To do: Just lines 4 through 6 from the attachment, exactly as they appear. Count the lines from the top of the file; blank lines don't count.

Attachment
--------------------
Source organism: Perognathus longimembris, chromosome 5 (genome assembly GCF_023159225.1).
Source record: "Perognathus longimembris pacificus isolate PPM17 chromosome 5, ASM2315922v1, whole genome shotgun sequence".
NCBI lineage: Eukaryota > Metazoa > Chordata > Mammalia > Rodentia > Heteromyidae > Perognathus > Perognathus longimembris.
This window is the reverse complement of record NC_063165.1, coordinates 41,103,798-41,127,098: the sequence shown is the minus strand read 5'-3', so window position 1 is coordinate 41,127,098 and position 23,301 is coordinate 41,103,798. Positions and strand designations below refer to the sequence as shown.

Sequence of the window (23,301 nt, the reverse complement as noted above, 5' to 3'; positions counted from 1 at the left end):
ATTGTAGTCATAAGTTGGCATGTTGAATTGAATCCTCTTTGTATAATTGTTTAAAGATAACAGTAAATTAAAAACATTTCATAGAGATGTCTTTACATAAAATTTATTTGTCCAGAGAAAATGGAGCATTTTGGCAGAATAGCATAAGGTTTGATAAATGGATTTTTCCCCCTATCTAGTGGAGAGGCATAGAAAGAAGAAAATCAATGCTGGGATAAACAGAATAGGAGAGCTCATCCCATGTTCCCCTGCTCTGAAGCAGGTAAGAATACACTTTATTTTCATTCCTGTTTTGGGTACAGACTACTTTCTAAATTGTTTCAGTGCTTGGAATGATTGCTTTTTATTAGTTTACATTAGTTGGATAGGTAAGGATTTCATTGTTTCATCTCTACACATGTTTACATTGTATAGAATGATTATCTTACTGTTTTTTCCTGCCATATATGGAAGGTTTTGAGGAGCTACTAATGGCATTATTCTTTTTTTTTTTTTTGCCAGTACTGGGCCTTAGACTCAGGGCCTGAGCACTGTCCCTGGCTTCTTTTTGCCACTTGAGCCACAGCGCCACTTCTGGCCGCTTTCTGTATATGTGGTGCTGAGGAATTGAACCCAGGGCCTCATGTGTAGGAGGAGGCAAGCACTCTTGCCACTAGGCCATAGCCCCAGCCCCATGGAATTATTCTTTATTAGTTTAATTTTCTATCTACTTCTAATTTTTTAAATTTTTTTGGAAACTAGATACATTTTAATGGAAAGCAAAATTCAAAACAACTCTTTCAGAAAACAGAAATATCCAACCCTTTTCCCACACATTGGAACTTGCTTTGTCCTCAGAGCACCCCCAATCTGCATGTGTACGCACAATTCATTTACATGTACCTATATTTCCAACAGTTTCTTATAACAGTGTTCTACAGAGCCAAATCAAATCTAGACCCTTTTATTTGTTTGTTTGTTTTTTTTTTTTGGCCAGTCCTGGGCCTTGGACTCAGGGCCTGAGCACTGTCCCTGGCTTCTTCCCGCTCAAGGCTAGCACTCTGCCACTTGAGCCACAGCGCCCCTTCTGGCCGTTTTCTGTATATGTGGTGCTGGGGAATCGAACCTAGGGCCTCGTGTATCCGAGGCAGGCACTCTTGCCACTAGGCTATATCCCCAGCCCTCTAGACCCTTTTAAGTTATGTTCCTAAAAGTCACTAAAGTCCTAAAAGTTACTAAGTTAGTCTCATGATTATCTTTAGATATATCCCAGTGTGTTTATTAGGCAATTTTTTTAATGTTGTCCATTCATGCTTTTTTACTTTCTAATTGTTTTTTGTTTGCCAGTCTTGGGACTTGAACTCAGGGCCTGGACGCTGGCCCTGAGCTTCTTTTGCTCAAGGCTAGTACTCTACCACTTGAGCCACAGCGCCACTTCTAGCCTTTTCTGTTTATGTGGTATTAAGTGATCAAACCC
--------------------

This window is the reverse complement of record NC_063165.1, coordinates 41,103,798-41,127,098: the sequence shown is the minus strand read 5'-3', so window position 1 is coordinate 41,127,098 and position 23,301 is coordinate 41,103,798. Positions and strand designations below refer to the sequence as shown.

Sequence of the window (23,301 nt, the reverse complement as noted above, 5' to 3'; positions counted from 1 at the left end):
ATTGTAGTCATAAGTTGGCATGTTGAATTGAATCCTCTTTGTATAATTGTTTAAAGATAACAGTAAATTAAAAACATTTCATAGAGATGTCTTTACATAAAATTTATTTGTCCAGAGAAAATGGAGCATTTTGGCAGAATAGCATAAGGTTTGATAAATGGATTTTTCCCCCTATCTAGTGGAGAGGCATAGAAAGAAGAAAATCAATGCTGGGATAAACAGAATAGGAGAGCTCATCCCATGTTCCCCTGCTCTGAAGCAGGTAAGAATACACTTTATTTTCATTCCTGTTTTGGGTACAGACTACTTTCTAAATTGTTTCAGTGCTTGGAATGATTGCTTTTTATTAGTTTACATTAGTTGGATAGGTAAGGATTTCATTGTTTCATCTCTACACATGTTTACATTGTATAGAATGATTATCTTACTGTTTTTTCCTGCCATATATGGAAGGTTTTGAGGAGCTACTAATGGCATTATTCTTTTTTTTTTTTTTGCCAGTACTGGGCCTTAGACTCAGGGCCTGAGCACTGTCCCTGGCTTCTTTTTGCCACTTGAGCCACAGCGCCACTTCTGGCCGCTTTCTGTATATGTGGTGCTGAGGAATTGAACCCAGGGCCTCATGTGTAGGAGGAGGCAAGCACTCTTGCCACTAGGCCATAGCCCCAGCCCCATGGAATTATTCTTTATTAGTTTAATTTTCTATCTACTTCTAATTTTTTAAATTTTTTTGGAAACTAGATACATTTTAATGGAAAGCAAAATTCAAAACAACTCTTTCAGAAAACAGAAATATCCAACCCTTTTCCCACACATTGGAACTTGCTTTGTCCTCAGAGCACCCCCAATCTGCATGTGTACGCACAATTCATTTACATGTACCTATATTTCCAACAGTTTCTTATAACAGTGTTCTACAGAGCCAAATCAAATCTAGACCCTTTTATTTGTTTGTTTGTTTTTTTTTTTTGGCCAGTCCTGGGCCTTGGACTCAGGGCCTGAGCACTGTCCCTGGCTTCTTCCCGCTCAAGGCTAGCACTCTGCCACTTGAGCCACAGCGCCCCTTCTGGCCGTTTTCTGTATATGTGGTGCTGGGGAATCGAACCTAGGGCCTCGTGTATCCGAGGCAGGCACTCTTGCCACTAGGCTATATCCCCAGCCCTCTAGACCCTTTTAAGTTATGTTCCTAAAAGTCACTAAAGTCCTAAAAGTTACTAAGTTAGTCTCATGATTATCTTTAGATATATCCCAGTGTGTTTATTAGGCAATTTTTTTAATGTTGTCCATTCATGCTTTTTTACTTTCTAATTGTTTTTTGTTTGCCAGTCTTGGGACTTGAACTCAGGGCCTGGACGCTGGCCCTGAGCTTCTTTTGCTCAAGGCTAGTACTCTACCACTTGAGCCACAGCGCCACTTCTAGCCTTTTCTGTTTATGTGGTATTAAGTGATCAAACCC